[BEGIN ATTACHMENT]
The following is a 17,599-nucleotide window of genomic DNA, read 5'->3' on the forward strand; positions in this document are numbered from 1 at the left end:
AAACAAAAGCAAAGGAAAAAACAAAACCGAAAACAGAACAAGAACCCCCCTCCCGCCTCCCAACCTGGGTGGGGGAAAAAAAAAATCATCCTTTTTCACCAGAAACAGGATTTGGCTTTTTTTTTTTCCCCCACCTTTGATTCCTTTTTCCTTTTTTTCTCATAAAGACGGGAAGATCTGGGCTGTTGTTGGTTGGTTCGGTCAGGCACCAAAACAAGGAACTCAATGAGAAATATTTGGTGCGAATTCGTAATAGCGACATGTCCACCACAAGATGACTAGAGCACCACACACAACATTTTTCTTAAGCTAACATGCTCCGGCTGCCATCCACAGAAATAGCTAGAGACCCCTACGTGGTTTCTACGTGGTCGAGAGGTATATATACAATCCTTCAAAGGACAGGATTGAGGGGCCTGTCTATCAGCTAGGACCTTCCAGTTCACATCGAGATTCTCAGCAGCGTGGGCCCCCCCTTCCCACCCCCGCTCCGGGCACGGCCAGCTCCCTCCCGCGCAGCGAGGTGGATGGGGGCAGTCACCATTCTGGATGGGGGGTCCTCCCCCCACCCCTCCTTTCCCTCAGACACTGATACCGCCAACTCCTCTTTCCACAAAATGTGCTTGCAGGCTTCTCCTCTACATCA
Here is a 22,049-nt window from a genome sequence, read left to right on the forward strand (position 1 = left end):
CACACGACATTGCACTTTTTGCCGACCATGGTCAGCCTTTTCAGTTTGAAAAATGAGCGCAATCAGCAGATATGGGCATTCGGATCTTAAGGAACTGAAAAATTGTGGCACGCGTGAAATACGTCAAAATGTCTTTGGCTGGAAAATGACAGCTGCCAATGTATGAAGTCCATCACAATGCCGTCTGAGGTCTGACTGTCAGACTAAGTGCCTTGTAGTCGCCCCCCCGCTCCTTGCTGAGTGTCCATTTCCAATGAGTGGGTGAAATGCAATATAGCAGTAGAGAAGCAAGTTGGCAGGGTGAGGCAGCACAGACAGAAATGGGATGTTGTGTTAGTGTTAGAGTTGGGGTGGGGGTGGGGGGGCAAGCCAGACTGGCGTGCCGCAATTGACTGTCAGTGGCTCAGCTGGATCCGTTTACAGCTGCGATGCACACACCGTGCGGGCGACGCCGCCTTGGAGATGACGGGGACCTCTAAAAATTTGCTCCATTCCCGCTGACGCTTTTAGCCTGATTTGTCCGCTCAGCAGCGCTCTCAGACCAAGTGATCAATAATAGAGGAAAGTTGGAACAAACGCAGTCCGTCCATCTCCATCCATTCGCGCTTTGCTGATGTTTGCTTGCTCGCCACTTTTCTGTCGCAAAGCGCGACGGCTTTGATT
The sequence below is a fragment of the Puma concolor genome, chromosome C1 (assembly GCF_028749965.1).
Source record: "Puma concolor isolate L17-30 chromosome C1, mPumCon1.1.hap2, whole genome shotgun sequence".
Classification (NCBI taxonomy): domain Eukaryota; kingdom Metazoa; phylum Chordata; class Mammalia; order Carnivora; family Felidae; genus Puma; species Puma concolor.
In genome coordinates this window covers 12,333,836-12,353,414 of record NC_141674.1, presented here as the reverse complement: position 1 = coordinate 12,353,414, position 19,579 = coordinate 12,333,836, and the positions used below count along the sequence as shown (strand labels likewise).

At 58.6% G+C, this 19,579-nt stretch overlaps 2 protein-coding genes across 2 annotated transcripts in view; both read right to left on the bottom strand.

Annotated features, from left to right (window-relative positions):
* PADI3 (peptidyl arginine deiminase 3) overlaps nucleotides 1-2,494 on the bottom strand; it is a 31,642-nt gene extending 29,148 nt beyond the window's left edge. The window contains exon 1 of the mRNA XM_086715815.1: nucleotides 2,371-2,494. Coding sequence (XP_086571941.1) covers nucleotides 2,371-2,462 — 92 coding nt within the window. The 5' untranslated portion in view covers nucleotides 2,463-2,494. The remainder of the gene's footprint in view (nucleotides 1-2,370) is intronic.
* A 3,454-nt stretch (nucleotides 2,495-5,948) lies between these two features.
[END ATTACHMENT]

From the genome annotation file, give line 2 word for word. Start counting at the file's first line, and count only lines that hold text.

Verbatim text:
AAACAAAAGCAAAGGAAAAAACAAAACCGAAAACAGAACAAGAACCCCCCTCCCGCCTCCCAACCTGGGTGGGGGAAAAAAAAAATCATCCTTTTTCACCAGAAACAGGATTTGGCTTTTTTTTTTTCCCCCACCTTTGATTCCTTTTTCCTTTTTTTCTCATAAAGACGGGAAGATCTGGGCTGTTGTTGGTTGGTTCGGTCAGGCACCAAAACAAGGAACTCAATGAGAAATATTTGGTGCGAATTCGTAATAGCGACATGTCCACCACAAGATGACTAGAGCACCACACACAACATTTTTCTTAAGCTAACATGCTCCGGCTGCCATCCACAGAAATAGCTAGAGACCCCTACGTGGTTTCTACGTGGTCGAGAGGTATATATACAATCCTTCAAAGGACAGGATTGAGGGGCCTGTCTATCAGCTAGGACCTTCCAGTTCACATCGAGATTCTCAGCAGCGTGGGCCCCCCCTTCCCACCCCCGCTCCGGGCACGGCCAGCTCCCTCCCGCGCAGCGAGGTGGATGGGGGCAGTCACCATTCTGGATGGGGGGTCCTCCCCCCACCCCTCCTTTCCCTCAGACACTGATACCGCCAACTCCTCTTTCCACAAAATGTGCTTGCAGGCTTCTCCTCTACATCA